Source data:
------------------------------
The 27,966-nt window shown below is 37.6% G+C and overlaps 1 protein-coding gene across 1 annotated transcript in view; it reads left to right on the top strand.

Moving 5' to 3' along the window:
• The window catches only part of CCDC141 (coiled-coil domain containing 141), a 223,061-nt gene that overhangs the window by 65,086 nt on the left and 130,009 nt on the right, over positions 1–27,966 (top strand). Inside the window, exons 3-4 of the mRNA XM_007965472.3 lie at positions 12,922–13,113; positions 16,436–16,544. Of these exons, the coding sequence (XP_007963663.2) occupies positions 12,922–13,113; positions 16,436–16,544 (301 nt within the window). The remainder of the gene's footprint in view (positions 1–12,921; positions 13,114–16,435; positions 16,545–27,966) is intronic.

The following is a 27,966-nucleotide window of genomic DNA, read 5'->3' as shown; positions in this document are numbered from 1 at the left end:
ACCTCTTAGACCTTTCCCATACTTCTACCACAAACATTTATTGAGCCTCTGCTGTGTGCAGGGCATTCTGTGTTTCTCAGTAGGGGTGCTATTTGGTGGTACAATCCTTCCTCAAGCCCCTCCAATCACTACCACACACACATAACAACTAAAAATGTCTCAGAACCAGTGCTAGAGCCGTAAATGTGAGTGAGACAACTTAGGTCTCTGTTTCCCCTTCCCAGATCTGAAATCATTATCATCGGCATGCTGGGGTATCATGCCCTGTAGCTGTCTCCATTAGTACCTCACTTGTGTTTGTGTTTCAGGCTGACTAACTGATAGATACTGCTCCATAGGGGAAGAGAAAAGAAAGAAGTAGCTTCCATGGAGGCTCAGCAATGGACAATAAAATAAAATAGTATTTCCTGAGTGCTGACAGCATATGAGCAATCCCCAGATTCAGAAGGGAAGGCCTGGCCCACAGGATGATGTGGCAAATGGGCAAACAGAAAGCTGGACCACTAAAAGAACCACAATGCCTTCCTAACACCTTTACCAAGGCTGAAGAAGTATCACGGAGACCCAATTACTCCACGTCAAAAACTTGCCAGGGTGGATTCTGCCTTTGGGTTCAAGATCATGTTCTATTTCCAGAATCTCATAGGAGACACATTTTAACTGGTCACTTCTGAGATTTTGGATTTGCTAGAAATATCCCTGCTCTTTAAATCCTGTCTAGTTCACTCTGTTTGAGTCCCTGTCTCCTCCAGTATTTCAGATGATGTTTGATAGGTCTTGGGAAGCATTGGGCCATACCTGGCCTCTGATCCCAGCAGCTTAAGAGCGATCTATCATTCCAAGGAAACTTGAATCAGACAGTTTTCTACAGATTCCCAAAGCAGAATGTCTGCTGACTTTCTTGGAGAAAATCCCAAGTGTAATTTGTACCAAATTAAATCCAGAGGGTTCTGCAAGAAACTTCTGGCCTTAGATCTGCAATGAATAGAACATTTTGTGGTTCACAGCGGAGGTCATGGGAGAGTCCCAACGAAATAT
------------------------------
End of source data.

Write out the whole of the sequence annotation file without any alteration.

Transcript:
The 27,966-nt window shown below is 37.6% G+C and overlaps 1 protein-coding gene across 1 annotated transcript in view; it reads left to right on the top strand.

Moving 5' to 3' along the window:
• The window catches only part of CCDC141 (coiled-coil domain containing 141), a 223,061-nt gene that overhangs the window by 65,086 nt on the left and 130,009 nt on the right, over positions 1–27,966 (top strand). Inside the window, exons 3-4 of the mRNA XM_007965472.3 lie at positions 12,922–13,113; positions 16,436–16,544. Of these exons, the coding sequence (XP_007963663.2) occupies positions 12,922–13,113; positions 16,436–16,544 (301 nt within the window). The remainder of the gene's footprint in view (positions 1–12,921; positions 13,114–16,435; positions 16,545–27,966) is intronic.

The following is a 27,966-nucleotide window of genomic DNA, read 5'->3' as shown; positions in this document are numbered from 1 at the left end:
ACCTCTTAGACCTTTCCCATACTTCTACCACAAACATTTATTGAGCCTCTGCTGTGTGCAGGGCATTCTGTGTTTCTCAGTAGGGGTGCTATTTGGTGGTACAATCCTTCCTCAAGCCCCTCCAATCACTACCACACACACATAACAACTAAAAATGTCTCAGAACCAGTGCTAGAGCCGTAAATGTGAGTGAGACAACTTAGGTCTCTGTTTCCCCTTCCCAGATCTGAAATCATTATCATCGGCATGCTGGGGTATCATGCCCTGTAGCTGTCTCCATTAGTACCTCACTTGTGTTTGTGTTTCAGGCTGACTAACTGATAGATACTGCTCCATAGGGGAAGAGAAAAGAAAGAAGTAGCTTCCATGGAGGCTCAGCAATGGACAATAAAATAAAATAGTATTTCCTGAGTGCTGACAGCATATGAGCAATCCCCAGATTCAGAAGGGAAGGCCTGGCCCACAGGATGATGTGGCAAATGGGCAAACAGAAAGCTGGACCACTAAAAGAACCACAATGCCTTCCTAACACCTTTACCAAGGCTGAAGAAGTATCACGGAGACCCAATTACTCCACGTCAAAAACTTGCCAGGGTGGATTCTGCCTTTGGGTTCAAGATCATGTTCTATTTCCAGAATCTCATAGGAGACACATTTTAACTGGTCACTTCTGAGATTTTGGATTTGCTAGAAATATCCCTGCTCTTTAAATCCTGTCTAGTTCACTCTGTTTGAGTCCCTGTCTCCTCCAGTATTTCAGATGATGTTTGATAGGTCTTGGGAAGCATTGGGCCATACCTGGCCTCTGATCCCAGCAGCTTAAGAGCGATCTATCATTCCAAGGAAACTTGAATCAGACAGTTTTCTACAGATTCCCAAAGCAGAATGTCTGCTGACTTTCTTGGAGAAAATCCCAAGTGTAATTTGTACCAAATTAAATCCAGAGGGTTCTGCAAGAAACTTCTGGCCTTAGATCTGCAATGAATAGAACATTTTGTGGTTCACAGCGGAGGTCATGGGAGAGTCCCAACGAAATAT